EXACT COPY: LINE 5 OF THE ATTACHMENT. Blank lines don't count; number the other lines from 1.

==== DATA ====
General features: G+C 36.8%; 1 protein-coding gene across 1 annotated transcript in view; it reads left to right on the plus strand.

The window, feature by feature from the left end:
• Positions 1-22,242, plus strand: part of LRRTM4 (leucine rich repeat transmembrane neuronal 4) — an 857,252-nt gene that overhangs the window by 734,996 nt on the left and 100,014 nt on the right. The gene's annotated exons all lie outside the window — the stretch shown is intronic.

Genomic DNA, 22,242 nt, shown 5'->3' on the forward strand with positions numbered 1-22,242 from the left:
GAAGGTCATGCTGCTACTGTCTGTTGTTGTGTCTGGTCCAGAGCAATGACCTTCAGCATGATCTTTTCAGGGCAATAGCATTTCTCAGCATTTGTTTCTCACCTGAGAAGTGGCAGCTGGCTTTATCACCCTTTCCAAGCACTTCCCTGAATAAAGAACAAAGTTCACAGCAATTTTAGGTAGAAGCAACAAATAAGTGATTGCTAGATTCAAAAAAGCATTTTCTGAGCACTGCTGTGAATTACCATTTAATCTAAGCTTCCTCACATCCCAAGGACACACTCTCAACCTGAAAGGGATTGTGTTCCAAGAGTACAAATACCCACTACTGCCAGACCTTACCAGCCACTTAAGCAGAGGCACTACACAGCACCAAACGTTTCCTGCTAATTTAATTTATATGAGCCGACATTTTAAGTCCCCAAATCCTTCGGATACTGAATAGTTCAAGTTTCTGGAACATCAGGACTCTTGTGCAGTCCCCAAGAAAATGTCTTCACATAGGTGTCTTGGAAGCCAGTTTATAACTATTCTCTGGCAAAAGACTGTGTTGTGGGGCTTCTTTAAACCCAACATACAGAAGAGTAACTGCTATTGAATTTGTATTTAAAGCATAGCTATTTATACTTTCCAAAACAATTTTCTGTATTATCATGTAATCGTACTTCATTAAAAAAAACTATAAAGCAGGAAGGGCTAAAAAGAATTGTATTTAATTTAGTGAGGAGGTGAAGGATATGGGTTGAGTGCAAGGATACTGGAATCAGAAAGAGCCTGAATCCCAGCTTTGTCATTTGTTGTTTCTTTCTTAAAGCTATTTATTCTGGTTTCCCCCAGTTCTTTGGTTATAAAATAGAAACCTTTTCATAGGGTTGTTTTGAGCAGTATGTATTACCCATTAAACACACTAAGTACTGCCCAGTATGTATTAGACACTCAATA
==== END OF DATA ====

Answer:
GAAGGTCATGCTGCTACTGTCTGTTGTTGTGTCTGGTCCAGAGCAATGACCTTCAGCATGATCTTTTCAGGGCAATAGCATTTCTCAGCATTTGTTTCTCACCTGAGAAGTGGCAGCTGGCTTTATCACCCTTTCCAAGCACTTCCCTGAATAAAGAACAAAGTTCACAGCAATTTTAGGTAGAAGCAACAAATAAGTGATTGCTAGATTCAAAAAAGCATTTTCTGAGCACTGCTGTGAATTACCATTTAATCTAAGCTTCCTCACATCCCAAGGACACACTCTCAACCTGAAAGGGATTGTGTTCCAAGAGTACAAATACCCACTACTGCCAGACCTTACCAGCCACTTAAGCAGAGGCACTACACAGCACCAAACGTTTCCTGCTAATTTAATTTATATGAGCCGACATTTTAAGTCCCCAAATCCTTCGGATACTGAATAGTTCAAGTTTCTGGAACATCAGGACTCTTGTGCAGTCCCCAAGAAAATGTCTTCACATAGGTGTCTTGGAAGCCAGTTTATAACTATTCTCTGGCAAAAGACTGTGTTGTGGGGCTTCTTTAAACCCAACATACAGAAGAGTAACTGCTATTGAATTTGTATTTAAAGCATAGCTATTTATACTTTCCAAAACAATTTTCTGTATTATCATGTAATCGTACTTCATTAAAAAAAACTATAAAGCAGGAAGGGCTAAAAAGAATTGTATTTAATTTAGTGAGGAGGTGAAGGATATGGGTTGAGTGCAAGGATACTGGAATCAGAAAGAGCCTGAATCCCAGCTTTGTCATTTGTTGTTTCTTTCTTAAAGCTATTTATTCTGGTTTCCCCCAGTTCTTTGGTTATAAAATAGAAACCTTTTCATAGGGTTGTTTTGAGCAGTATGTATTACCCATTAAACACACTAAGTACTGCCCAGTATGTATTAGACACTCAATA